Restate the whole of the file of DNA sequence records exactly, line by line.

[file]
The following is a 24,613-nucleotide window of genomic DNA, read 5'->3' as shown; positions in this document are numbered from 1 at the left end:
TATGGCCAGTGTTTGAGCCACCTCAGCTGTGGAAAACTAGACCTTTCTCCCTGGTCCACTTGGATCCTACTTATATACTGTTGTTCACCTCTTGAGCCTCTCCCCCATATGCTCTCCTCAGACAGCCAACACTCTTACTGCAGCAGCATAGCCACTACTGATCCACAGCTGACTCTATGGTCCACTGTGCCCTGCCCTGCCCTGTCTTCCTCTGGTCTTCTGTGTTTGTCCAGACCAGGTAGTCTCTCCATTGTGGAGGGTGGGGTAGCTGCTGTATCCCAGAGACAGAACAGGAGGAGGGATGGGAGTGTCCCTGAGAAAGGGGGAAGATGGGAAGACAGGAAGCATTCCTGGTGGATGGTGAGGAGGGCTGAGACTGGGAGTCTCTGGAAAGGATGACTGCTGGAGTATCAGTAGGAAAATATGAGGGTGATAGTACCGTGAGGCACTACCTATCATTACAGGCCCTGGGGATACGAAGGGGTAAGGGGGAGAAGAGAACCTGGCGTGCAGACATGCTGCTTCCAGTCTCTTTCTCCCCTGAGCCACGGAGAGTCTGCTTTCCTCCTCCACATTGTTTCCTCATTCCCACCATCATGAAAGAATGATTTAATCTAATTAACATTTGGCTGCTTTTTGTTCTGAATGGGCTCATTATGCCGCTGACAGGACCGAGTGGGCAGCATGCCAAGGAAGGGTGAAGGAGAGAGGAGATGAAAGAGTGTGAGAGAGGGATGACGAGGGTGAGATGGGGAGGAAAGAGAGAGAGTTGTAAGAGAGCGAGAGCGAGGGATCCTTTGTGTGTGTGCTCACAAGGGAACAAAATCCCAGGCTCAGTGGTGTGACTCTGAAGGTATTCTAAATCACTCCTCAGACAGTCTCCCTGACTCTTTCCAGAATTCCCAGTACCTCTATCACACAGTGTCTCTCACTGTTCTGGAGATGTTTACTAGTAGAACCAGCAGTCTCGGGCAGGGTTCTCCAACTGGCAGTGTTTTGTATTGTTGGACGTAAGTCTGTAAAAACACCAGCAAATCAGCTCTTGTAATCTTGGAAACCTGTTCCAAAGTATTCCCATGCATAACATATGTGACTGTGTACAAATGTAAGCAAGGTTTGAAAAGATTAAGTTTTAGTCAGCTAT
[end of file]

The following is a 24,613-nucleotide window of genomic DNA, read 5'->3' as shown; positions in this document are numbered from 1 at the left end:
TATGGCCAGTGTTTGAGCCACCTCAGCTGTGGAAAACTAGACCTTTCTCCCTGGTCCACTTGGATCCTACTTATATACTGTTGTTCACCTCTTGAGCCTCTCCCCCATATGCTCTCCTCAGACAGCCAACACTCTTACTGCAGCAGCATAGCCACTACTGATCCACAGCTGACTCTATGGTCCACTGTGCCCTGCCCTGCCCTGTCTTCCTCTGGTCTTCTGTGTTTGTCCAGACCAGGTAGTCTCTCCATTGTGGAGGGTGGGGTAGCTGCTGTATCCCAGAGACAGAACAGGAGGAGGGATGGGAGTGTCCCTGAGAAAGGGGGAAGATGGGAAGACAGGAAGCATTCCTGGTGGATGGTGAGGAGGGCTGAGACTGGGAGTCTCTGGAAAGGATGACTGCTGGAGTATCAGTAGGAAAATATGAGGGTGATAGTACCGTGAGGCACTACCTATCATTACAGGCCCTGGGGATACGAAGGGGTAAGGGGGAGAAGAGAACCTGGCGTGCAGACATGCTGCTTCCAGTCTCTTTCTCCCCTGAGCCACGGAGAGTCTGCTTTCCTCCTCCACATTGTTTCCTCATTCCCACCATCATGAAAGAATGATTTAATCTAATTAACATTTGGCTGCTTTTTGTTCTGAATGGGCTCATTATGCCGCTGACAGGACCGAGTGGGCAGCATGCCAAGGAAGGGTGAAGGAGAGAGGAGATGAAAGAGTGTGAGAGAGGGATGACGAGGGTGAGATGGGGAGGAAAGAGAGAGAGTTGTAAGAGAGCGAGAGCGAGGGATCCTTTGTGTGTGTGCTCACAAGGGAACAAAATCCCAGGCTCAGTGGTGTGACTCTGAAGGTATTCTAAATCACTCCTCAGACAGTCTCCCTGACTCTTTCCAGAATTCCCAGTACCTCTATCACACAGTGTCTCTCACTGTTCTGGAGATGTTTACTAGTAGAACCAGCAGTCTCGGGCAGGGTTCTCCAACTGGCAGTGTTTTGTATTGTTGGACGTAAGTCTGTAAAAACACCAGCAAATCAGCTCTTGTAATCTTGGAAACCTGTTCCAAAGTATTCCCATGCATAACATATGTGACTGTGTACAAATGTAAGCAAGGTTTGAAAAGATTAAGTTTTAGTCAGCTAT